Mom Warns Parents To Go For Crucial Screening To Detect Rare Disease

March 22, 2017
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Heard of Galactosemia? It’s a rare disease which impacts infants – and breast milk or cows milk can be deadly for children with this condition.

Alyssa Tagua and her husband have 2 daughters with this hereditary disease. After a few days of breastfeeding, her baby stopped eating. Her first born daughter Brooklyn had galactosemia. Which is a genetic disorder in which the body lacks an enzyme that focuses on how the body breaks down dairy products.

Community Health Network Pediatrician, Dr. Israa Khan said.”As soon as milk is introduced into their diet which is the source of galactose so whether it be human milk, whether it be cows milk that rapidly increases the galactose level in their blood because they don’t have the enzyme to break it down,

Although both girls have the hereditary disease, 6-month-old Ava has a more severe case.

“If you were to give her a candy bar and she ate it she would be dead within 3 days. Because her body cannot process any of it whatsoever,” mom Alyssa said.

Symptoms of the decease include liver failure and developmental delays and if it’s not caught within the first 2 weeks of life it could be deadly, so a newborn screening is the first line of defense to catch galactosemia.

I thought it was just a useless screening it was just another test they wanted to do…Prick her and hurt her and had I not gotten it she would not be here,” Alyssa said.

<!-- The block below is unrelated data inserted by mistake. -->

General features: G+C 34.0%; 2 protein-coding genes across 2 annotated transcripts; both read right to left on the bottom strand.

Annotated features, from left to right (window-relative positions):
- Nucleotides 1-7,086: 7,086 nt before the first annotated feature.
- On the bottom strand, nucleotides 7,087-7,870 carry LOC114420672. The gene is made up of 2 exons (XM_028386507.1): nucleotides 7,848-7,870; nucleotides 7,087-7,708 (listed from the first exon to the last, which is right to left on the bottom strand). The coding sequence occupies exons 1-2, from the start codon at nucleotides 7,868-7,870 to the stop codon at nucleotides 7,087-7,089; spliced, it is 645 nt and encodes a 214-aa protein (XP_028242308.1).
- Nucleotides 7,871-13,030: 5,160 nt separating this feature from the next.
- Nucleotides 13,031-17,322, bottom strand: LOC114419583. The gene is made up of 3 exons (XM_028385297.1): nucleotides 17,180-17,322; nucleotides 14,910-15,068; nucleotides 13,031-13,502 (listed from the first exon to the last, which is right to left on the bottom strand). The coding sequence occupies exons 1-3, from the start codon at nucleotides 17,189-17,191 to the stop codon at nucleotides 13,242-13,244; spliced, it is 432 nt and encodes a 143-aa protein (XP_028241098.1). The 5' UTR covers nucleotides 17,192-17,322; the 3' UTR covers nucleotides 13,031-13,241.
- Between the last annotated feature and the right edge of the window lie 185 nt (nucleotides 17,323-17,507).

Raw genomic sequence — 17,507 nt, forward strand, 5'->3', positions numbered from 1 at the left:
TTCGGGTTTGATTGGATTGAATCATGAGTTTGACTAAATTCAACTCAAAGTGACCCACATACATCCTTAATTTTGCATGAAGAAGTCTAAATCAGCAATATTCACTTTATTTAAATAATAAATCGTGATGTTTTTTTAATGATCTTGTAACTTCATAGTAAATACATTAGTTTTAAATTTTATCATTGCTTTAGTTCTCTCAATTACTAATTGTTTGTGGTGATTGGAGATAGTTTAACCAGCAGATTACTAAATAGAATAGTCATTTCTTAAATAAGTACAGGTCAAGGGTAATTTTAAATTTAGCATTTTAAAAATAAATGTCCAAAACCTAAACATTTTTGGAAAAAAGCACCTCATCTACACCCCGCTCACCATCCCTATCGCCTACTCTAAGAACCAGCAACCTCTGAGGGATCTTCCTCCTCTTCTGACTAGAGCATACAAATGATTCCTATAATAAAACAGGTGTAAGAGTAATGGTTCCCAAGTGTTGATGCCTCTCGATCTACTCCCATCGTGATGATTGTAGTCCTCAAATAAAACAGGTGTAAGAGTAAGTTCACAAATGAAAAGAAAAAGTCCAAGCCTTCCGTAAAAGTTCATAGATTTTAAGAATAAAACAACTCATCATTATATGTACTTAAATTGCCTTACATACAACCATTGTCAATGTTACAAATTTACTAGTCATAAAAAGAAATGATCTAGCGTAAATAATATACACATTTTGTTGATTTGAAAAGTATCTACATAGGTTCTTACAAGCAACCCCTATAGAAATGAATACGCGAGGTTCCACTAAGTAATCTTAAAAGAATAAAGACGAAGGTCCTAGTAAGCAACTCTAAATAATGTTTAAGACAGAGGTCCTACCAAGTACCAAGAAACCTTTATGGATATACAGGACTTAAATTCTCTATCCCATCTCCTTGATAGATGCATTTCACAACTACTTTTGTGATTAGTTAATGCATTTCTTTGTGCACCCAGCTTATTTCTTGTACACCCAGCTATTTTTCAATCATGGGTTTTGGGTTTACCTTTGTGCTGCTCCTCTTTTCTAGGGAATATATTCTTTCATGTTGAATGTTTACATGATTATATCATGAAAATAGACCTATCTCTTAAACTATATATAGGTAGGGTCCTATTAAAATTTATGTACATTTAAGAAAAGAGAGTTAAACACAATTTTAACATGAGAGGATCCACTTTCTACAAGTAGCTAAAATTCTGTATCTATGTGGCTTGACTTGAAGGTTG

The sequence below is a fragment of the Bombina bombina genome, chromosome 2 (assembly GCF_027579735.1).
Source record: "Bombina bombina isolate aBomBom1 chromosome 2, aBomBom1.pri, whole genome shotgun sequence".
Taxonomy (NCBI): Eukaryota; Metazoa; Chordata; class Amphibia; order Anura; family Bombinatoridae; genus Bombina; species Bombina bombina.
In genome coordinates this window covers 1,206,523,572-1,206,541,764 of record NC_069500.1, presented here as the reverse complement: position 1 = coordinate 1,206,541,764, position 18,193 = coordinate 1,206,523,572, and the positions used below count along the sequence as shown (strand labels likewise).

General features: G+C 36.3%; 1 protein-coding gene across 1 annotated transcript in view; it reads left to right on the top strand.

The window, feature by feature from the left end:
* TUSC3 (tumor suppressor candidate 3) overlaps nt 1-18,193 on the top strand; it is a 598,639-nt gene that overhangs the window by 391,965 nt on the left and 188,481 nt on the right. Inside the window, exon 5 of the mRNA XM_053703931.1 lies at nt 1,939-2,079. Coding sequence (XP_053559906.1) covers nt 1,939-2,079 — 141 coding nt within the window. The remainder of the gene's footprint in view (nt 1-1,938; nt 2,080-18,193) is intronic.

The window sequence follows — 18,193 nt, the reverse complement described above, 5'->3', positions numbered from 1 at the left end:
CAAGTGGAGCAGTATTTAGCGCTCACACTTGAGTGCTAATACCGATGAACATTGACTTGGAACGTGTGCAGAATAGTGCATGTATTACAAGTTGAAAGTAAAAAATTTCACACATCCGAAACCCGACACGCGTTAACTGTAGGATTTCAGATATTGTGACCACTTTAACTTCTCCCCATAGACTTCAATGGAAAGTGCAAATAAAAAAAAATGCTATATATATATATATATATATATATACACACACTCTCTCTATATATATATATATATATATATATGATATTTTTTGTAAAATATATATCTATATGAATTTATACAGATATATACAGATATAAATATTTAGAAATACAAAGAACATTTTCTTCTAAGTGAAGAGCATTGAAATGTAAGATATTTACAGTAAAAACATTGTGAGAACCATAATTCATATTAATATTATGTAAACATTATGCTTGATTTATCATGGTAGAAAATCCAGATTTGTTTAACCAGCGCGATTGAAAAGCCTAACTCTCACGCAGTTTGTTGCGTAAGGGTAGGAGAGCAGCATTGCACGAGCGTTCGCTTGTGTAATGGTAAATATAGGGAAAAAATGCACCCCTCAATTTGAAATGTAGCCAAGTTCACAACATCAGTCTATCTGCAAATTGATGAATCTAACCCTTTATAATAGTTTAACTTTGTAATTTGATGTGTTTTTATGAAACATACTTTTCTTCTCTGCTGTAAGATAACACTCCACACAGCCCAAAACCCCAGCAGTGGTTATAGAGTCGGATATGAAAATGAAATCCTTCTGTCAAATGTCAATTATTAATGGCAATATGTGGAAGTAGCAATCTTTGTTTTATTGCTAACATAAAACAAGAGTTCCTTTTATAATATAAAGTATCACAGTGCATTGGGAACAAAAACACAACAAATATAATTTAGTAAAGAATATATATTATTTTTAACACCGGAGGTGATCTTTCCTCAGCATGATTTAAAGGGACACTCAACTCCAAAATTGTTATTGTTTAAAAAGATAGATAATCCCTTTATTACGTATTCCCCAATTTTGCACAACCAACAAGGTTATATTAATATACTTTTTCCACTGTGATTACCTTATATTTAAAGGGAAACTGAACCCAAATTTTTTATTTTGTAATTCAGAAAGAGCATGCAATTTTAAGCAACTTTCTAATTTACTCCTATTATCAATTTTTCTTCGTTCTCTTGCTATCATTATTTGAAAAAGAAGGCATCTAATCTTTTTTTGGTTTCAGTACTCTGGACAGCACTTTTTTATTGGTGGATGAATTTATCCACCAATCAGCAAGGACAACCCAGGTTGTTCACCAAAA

It’s, in fact, a life-long illness which involves a strict dairy free diet which meant Alyssa had to forget about her goal to exclusively breastfeed.

“Every time we encourage breast milk which definitely we say is the best we forget at times that there are conditions there are certain babies who are born with a condition where it just cannot be done,” Dr. Khan said.

Alyssa wants to now share her important knowledge with other parents.

“So don’t make assumptions that it’s nothing. If your motherly instinct is kicking in do something and take action before it is too late,” Alyssa said.

This disease is extremely rare and impacts about 1 in every 60,000 newborns. The screenings are offered as soon as the child is born and most babies with the disease are moved to a soy based formula.

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